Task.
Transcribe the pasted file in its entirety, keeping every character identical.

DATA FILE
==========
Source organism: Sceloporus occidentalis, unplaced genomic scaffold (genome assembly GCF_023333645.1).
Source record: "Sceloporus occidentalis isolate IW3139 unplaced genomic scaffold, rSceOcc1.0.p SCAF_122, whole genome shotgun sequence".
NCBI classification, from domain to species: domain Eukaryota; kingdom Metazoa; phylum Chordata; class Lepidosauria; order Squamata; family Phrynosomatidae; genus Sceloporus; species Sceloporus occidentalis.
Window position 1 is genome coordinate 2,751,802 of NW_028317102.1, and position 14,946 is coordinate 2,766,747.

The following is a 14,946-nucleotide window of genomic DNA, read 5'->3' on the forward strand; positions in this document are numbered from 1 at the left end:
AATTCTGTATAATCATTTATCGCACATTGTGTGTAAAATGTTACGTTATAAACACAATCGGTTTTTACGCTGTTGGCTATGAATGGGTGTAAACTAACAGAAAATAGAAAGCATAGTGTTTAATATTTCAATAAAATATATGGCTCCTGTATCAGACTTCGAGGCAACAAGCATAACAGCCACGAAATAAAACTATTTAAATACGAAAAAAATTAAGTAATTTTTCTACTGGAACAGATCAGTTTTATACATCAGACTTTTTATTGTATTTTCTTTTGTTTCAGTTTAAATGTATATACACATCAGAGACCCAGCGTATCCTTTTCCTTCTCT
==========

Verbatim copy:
Source organism: Sceloporus occidentalis, unplaced genomic scaffold (genome assembly GCF_023333645.1).
Source record: "Sceloporus occidentalis isolate IW3139 unplaced genomic scaffold, rSceOcc1.0.p SCAF_122, whole genome shotgun sequence".
NCBI classification, from domain to species: domain Eukaryota; kingdom Metazoa; phylum Chordata; class Lepidosauria; order Squamata; family Phrynosomatidae; genus Sceloporus; species Sceloporus occidentalis.
Window position 1 is genome coordinate 2,751,802 of NW_028317102.1, and position 14,946 is coordinate 2,766,747.

The following is a 14,946-nucleotide window of genomic DNA, read 5'->3' on the forward strand; positions in this document are numbered from 1 at the left end:
AATTCTGTATAATCATTTATCGCACATTGTGTGTAAAATGTTACGTTATAAACACAATCGGTTTTTACGCTGTTGGCTATGAATGGGTGTAAACTAACAGAAAATAGAAAGCATAGTGTTTAATATTTCAATAAAATATATGGCTCCTGTATCAGACTTCGAGGCAACAAGCATAACAGCCACGAAATAAAACTATTTAAATACGAAAAAAATTAAGTAATTTTTCTACTGGAACAGATCAGTTTTATACATCAGACTTTTTATTGTATTTTCTTTTGTTTCAGTTTAAATGTATATACACATCAGAGACCCAGCGTATCCTTTTCCTTCTCT